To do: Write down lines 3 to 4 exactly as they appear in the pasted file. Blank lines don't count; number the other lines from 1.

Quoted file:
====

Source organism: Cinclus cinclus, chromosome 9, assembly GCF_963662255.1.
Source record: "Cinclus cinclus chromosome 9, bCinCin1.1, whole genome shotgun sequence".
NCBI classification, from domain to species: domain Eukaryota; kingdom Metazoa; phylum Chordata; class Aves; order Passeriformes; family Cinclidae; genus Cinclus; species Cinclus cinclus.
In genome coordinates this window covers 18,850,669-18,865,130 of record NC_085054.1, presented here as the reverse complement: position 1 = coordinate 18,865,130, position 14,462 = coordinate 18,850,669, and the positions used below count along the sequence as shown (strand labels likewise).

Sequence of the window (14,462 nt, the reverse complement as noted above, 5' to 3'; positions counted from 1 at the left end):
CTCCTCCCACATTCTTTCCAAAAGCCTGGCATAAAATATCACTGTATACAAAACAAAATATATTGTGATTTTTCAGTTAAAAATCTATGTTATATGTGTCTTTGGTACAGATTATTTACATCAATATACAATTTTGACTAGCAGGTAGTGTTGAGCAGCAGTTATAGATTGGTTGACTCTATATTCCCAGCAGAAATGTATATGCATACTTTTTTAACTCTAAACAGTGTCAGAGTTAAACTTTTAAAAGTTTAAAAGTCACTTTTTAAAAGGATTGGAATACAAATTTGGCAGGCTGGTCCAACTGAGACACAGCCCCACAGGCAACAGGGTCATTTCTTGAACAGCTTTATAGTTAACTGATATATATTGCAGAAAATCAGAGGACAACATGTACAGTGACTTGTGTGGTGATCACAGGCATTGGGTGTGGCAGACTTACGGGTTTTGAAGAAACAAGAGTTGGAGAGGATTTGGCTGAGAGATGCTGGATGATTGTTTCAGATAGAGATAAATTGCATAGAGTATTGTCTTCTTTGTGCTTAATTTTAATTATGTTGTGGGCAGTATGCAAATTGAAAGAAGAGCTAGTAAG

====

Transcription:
NCBI classification, from domain to species: domain Eukaryota; kingdom Metazoa; phylum Chordata; class Aves; order Passeriformes; family Cinclidae; genus Cinclus; species Cinclus cinclus.
In genome coordinates this window covers 18,850,669-18,865,130 of record NC_085054.1, presented here as the reverse complement: position 1 = coordinate 18,865,130, position 14,462 = coordinate 18,850,669, and the positions used below count along the sequence as shown (strand labels likewise).